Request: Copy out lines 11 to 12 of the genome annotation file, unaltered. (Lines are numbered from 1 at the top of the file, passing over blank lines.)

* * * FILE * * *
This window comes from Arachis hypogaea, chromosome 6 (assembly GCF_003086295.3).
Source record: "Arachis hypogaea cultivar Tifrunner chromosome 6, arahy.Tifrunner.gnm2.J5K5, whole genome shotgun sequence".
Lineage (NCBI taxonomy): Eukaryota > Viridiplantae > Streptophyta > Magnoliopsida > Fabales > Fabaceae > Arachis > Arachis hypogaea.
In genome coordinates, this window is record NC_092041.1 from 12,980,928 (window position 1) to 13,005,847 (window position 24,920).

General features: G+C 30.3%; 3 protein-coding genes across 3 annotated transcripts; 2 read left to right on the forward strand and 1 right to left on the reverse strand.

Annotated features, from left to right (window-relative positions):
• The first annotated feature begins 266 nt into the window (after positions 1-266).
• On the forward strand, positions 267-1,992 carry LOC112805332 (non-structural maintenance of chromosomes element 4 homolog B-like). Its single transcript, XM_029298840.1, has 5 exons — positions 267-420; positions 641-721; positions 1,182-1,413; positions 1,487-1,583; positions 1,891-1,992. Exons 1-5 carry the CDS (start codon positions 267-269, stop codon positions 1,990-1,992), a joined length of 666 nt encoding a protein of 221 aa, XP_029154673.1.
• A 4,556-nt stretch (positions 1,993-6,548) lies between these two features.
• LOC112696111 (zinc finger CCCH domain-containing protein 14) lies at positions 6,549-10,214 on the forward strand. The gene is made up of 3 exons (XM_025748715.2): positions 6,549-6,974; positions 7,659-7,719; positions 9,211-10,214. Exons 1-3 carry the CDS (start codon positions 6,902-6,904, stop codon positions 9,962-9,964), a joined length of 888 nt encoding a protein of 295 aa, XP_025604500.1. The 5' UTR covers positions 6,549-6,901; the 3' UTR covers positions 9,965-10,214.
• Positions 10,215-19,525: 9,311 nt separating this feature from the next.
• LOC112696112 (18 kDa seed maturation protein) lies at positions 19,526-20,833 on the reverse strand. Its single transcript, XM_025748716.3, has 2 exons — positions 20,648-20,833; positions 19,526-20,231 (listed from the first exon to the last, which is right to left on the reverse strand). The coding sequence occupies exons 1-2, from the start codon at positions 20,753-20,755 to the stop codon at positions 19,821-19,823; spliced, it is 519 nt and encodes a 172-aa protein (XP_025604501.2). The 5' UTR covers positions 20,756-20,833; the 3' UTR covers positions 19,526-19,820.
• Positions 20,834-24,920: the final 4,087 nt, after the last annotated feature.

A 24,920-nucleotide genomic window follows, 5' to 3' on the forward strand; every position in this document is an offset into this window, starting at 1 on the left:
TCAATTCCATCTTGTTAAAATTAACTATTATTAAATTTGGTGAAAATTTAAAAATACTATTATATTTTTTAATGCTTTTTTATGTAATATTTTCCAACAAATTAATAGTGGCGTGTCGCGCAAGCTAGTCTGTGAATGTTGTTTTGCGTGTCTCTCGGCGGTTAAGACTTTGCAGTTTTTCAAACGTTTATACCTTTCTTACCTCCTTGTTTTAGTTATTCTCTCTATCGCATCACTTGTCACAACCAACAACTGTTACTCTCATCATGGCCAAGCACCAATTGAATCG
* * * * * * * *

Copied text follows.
• Positions 10,215-19,525: 9,311 nt separating this feature from the next.
• LOC112696112 (18 kDa seed maturation protein) lies at positions 19,526-20,833 on the reverse strand. Its single transcript, XM_025748716.3, has 2 exons — positions 20,648-20,833; positions 19,526-20,231 (listed from the first exon to the last, which is right to left on the reverse strand). The coding sequence occupies exons 1-2, from the start codon at positions 20,753-20,755 to the stop codon at positions 19,821-19,823; spliced, it is 519 nt and encodes a 172-aa protein (XP_025604501.2). The 5' UTR covers positions 20,756-20,833; the 3' UTR covers positions 19,526-19,820.